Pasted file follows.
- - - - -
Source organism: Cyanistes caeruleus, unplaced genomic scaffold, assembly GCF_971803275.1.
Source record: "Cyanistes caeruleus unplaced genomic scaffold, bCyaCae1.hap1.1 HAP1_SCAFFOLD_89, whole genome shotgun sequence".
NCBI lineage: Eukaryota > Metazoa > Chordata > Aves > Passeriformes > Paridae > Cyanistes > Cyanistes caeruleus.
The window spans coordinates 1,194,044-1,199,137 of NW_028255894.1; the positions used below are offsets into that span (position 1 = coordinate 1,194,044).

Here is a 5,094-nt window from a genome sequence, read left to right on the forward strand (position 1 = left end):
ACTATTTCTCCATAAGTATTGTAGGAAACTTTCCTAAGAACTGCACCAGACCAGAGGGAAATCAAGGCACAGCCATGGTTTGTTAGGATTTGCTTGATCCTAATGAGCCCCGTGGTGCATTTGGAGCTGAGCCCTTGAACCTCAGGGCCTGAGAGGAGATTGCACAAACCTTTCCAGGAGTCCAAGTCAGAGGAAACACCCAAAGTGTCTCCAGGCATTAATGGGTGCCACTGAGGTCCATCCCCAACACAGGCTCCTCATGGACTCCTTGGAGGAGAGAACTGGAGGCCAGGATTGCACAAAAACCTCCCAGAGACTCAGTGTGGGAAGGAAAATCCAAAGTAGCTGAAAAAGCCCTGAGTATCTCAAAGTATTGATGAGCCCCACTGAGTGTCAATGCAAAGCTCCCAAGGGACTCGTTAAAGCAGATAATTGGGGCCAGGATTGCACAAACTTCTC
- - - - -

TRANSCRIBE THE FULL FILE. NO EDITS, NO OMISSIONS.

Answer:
Source organism: Cyanistes caeruleus, unplaced genomic scaffold, assembly GCF_971803275.1.
Source record: "Cyanistes caeruleus unplaced genomic scaffold, bCyaCae1.hap1.1 HAP1_SCAFFOLD_89, whole genome shotgun sequence".
NCBI lineage: Eukaryota > Metazoa > Chordata > Aves > Passeriformes > Paridae > Cyanistes > Cyanistes caeruleus.
The window spans coordinates 1,194,044-1,199,137 of NW_028255894.1; the positions used below are offsets into that span (position 1 = coordinate 1,194,044).

Here is a 5,094-nt window from a genome sequence, read left to right on the forward strand (position 1 = left end):
ACTATTTCTCCATAAGTATTGTAGGAAACTTTCCTAAGAACTGCACCAGACCAGAGGGAAATCAAGGCACAGCCATGGTTTGTTAGGATTTGCTTGATCCTAATGAGCCCCGTGGTGCATTTGGAGCTGAGCCCTTGAACCTCAGGGCCTGAGAGGAGATTGCACAAACCTTTCCAGGAGTCCAAGTCAGAGGAAACACCCAAAGTGTCTCCAGGCATTAATGGGTGCCACTGAGGTCCATCCCCAACACAGGCTCCTCATGGACTCCTTGGAGGAGAGAACTGGAGGCCAGGATTGCACAAAAACCTCCCAGAGACTCAGTGTGGGAAGGAAAATCCAAAGTAGCTGAAAAAGCCCTGAGTATCTCAAAGTATTGATGAGCCCCACTGAGTGTCAATGCAAAGCTCCCAAGGGACTCGTTAAAGCAGATAATTGGGGCCAGGATTGCACAAACTTCTC